I’m about to start work on a small-scale qualitative study to explore the motivational and learning benefits of (near) peer mentoring for a team of PhD student mentors. In my role as Head of Learning and Teaching Development in a UK university, I oversee a scheme in which PhD students are recruited and trained to act as essay, dissertation writing and language advising one-to-one mentoring tutors to undergraduate and Masters students. The scheme is underpinned by a Vygotskian perspective whereby it is assumed that learners advance their thinking and understanding through interaction with a more competent peer (see for example, Mynard & Almarzouqi, 2006). Our evaluation processes indicate that the scheme is highly valued by UG and PGT students. However, we know little about any benefits for the PhD students who act as mentors and so I’m hoping to be able to shed a little more light on these.
Mynard, J. & Almarzouqi, I. (2006) Investigating peer tutoring. ELT Journal 60 (1), 13-22.
I recently presented at the London Language Show on behalf of Routes into Languages with Irena Holdsworth from Routes South West and Sarah Schechter from Routes East. Our presentation: What Routes into Languages can do for you and your school focused on exciting projects that help to take languages out of the classroom and is now online.
Recently I led a workshop on motivation for PhD students at the University of Southampton as part of the Faculty of Humanities doctoral research training programme. While developing the workshop content and deciding what to include, I found it interesting and also useful reflecting back on my own motivation when I was a part-time PhD student. I remember it as very challenging – somewhat ironic really given that my thesis focused on motivation in language learning. Of course, the motivation for starting a PhD is not the same as the motivation required to get to the end – it’s important to make this distinction. The effort and persistence needed to keep going when the going gets tough can result in students losing sight of the reasons for embarking on the PhD in the first place. I know it was like that for me.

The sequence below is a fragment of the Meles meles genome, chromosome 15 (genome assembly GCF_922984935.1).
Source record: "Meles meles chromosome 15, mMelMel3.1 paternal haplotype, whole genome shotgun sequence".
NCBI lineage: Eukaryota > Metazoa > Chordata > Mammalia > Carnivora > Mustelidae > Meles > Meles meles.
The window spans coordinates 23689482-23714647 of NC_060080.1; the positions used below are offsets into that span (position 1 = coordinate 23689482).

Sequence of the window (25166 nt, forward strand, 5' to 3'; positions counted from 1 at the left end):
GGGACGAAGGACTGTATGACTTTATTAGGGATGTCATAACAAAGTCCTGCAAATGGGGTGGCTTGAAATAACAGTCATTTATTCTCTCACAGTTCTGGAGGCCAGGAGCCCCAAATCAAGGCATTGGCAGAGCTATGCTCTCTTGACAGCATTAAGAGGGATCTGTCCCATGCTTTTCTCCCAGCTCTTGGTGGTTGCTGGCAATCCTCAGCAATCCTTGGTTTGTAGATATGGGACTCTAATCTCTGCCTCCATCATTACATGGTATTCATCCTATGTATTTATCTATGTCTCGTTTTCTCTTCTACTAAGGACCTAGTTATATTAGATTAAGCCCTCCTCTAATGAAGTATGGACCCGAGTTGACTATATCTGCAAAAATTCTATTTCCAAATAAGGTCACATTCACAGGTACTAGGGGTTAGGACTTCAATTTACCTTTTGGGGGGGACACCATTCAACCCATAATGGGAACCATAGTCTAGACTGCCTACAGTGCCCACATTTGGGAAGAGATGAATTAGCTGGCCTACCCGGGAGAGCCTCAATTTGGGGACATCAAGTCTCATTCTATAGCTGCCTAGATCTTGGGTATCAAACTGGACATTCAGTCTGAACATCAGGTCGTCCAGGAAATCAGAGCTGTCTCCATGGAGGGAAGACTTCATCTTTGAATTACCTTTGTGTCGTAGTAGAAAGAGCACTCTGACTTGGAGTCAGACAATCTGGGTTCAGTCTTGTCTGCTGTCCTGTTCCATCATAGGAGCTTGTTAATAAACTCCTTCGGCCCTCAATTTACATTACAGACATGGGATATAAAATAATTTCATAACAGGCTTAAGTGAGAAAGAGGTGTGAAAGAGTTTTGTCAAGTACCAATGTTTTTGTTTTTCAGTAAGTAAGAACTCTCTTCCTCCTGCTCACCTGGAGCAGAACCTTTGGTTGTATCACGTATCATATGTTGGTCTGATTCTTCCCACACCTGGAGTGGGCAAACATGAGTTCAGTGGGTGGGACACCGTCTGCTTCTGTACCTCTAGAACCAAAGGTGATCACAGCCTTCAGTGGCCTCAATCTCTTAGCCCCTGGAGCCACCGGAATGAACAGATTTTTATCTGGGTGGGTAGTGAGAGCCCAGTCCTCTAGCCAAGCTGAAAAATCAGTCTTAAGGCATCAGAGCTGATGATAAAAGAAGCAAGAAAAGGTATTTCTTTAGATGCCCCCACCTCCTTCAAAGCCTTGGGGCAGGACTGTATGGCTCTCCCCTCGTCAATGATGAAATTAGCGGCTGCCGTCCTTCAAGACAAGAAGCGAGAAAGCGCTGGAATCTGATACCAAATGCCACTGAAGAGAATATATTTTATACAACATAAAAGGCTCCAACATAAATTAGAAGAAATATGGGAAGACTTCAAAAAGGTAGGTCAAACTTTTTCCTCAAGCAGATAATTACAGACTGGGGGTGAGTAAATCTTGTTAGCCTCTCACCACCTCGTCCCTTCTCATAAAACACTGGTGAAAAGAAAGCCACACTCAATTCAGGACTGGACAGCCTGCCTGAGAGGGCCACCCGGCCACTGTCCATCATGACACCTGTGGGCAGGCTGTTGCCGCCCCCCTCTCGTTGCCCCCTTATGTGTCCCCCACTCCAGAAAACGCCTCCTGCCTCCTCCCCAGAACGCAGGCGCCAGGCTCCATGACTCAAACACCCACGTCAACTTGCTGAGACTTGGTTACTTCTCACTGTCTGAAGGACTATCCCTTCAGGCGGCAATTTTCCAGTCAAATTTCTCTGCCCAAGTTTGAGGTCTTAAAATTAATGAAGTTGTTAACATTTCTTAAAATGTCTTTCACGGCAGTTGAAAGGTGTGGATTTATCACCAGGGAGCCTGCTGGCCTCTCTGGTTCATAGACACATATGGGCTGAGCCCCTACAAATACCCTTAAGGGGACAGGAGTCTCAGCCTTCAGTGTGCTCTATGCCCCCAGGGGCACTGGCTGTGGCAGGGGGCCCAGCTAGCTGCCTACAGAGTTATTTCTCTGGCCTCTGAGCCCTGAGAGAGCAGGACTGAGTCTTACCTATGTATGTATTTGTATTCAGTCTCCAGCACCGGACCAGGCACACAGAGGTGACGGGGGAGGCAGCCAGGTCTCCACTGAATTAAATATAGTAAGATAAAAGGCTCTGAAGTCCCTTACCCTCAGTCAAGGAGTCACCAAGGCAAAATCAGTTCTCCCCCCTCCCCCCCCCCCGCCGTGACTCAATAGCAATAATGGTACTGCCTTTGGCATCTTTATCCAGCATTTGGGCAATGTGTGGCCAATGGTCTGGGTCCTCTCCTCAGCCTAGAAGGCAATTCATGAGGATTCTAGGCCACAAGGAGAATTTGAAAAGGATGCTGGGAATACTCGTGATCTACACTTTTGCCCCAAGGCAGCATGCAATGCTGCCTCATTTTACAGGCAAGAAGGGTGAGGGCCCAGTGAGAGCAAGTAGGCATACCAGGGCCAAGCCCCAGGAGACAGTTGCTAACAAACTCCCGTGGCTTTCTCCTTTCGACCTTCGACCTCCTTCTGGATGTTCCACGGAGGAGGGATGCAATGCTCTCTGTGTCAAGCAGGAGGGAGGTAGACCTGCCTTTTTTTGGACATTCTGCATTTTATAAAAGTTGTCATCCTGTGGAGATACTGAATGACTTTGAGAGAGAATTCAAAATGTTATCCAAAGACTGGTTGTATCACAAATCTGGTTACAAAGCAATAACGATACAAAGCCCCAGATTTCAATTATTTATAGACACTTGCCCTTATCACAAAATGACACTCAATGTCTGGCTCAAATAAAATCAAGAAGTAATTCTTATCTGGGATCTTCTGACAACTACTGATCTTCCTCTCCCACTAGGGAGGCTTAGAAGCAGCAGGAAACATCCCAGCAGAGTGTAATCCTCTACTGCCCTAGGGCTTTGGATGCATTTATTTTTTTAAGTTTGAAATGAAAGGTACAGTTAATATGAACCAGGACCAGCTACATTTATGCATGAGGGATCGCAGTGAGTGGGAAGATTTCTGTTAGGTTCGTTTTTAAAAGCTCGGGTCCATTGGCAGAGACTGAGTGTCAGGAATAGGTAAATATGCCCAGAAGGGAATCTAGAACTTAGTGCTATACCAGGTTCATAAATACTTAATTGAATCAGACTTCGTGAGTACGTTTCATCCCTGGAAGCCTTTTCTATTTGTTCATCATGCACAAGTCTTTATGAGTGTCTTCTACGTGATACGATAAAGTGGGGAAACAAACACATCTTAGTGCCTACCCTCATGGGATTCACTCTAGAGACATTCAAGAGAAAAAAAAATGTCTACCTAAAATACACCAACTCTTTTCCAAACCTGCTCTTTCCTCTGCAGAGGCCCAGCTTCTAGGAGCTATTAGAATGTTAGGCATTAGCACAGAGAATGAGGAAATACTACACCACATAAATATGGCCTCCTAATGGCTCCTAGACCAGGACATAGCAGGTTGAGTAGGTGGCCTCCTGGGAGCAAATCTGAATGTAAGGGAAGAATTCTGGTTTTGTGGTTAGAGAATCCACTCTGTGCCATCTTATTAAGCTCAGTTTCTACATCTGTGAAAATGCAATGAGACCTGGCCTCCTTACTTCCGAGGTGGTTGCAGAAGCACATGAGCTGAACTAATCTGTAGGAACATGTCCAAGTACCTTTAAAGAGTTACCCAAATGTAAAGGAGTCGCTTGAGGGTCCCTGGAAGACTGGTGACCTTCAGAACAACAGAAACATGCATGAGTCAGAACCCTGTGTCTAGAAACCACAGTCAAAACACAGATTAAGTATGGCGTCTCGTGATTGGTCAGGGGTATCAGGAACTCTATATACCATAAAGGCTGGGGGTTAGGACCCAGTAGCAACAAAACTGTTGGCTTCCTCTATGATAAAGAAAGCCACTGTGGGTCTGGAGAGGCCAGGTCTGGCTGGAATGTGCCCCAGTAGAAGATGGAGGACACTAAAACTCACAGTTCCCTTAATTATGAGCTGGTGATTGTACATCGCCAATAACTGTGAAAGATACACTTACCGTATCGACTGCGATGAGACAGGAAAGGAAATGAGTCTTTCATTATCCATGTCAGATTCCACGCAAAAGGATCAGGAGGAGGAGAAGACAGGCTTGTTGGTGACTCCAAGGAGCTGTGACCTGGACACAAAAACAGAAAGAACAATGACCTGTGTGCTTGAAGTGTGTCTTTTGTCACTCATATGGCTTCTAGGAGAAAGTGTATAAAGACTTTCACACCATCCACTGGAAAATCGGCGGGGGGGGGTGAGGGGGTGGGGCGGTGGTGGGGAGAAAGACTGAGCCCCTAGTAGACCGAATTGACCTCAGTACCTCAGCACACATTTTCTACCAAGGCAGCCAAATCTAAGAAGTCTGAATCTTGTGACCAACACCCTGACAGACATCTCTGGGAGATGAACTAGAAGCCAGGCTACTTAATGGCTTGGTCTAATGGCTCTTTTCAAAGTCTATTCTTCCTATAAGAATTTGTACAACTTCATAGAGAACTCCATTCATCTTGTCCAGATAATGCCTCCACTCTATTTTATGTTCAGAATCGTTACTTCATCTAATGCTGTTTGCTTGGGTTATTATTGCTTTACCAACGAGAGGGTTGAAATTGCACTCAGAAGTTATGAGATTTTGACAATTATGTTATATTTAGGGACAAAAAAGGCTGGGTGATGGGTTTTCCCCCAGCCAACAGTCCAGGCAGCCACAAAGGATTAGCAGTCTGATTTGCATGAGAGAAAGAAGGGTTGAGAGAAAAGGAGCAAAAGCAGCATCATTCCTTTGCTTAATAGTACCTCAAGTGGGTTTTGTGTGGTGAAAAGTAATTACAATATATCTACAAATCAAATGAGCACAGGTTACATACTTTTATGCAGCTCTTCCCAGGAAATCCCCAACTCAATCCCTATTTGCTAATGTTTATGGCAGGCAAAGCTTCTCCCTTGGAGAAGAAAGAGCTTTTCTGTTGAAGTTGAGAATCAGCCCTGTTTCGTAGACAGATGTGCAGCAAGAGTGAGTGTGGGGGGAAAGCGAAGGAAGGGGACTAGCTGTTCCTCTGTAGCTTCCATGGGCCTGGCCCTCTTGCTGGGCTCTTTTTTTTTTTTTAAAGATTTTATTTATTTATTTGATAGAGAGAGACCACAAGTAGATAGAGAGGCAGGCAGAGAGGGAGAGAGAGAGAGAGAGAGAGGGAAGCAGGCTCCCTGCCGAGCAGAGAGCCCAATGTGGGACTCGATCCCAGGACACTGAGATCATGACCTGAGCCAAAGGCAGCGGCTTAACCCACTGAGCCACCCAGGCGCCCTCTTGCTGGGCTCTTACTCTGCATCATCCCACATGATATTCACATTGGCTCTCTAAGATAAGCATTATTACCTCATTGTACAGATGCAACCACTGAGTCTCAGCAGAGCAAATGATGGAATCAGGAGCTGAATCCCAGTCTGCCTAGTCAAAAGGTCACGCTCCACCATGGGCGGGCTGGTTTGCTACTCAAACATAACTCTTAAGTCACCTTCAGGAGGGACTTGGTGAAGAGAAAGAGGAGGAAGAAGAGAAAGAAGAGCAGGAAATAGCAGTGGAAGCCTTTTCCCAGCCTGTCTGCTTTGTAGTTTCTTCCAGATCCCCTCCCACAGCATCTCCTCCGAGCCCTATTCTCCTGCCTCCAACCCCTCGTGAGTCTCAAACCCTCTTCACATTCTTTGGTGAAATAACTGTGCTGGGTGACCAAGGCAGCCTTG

In the end, my workshop covered the reasons for doing a PhD and the benefits associated with it and we then looked at some of the principles that might be involved in keeping motivated to the end:
- Managing your time
- Looking after yourself
- Knowing when and where you work best
- Planning and managing tasks (including setting goals)
- Collaborating with others
- Engaging with the concept of flow
- Developing strategies to help you through the tough times
- Reminding yourself of why you are doing a PhD in the first place
My PowerPoint presentation from the workshop is available on Humbox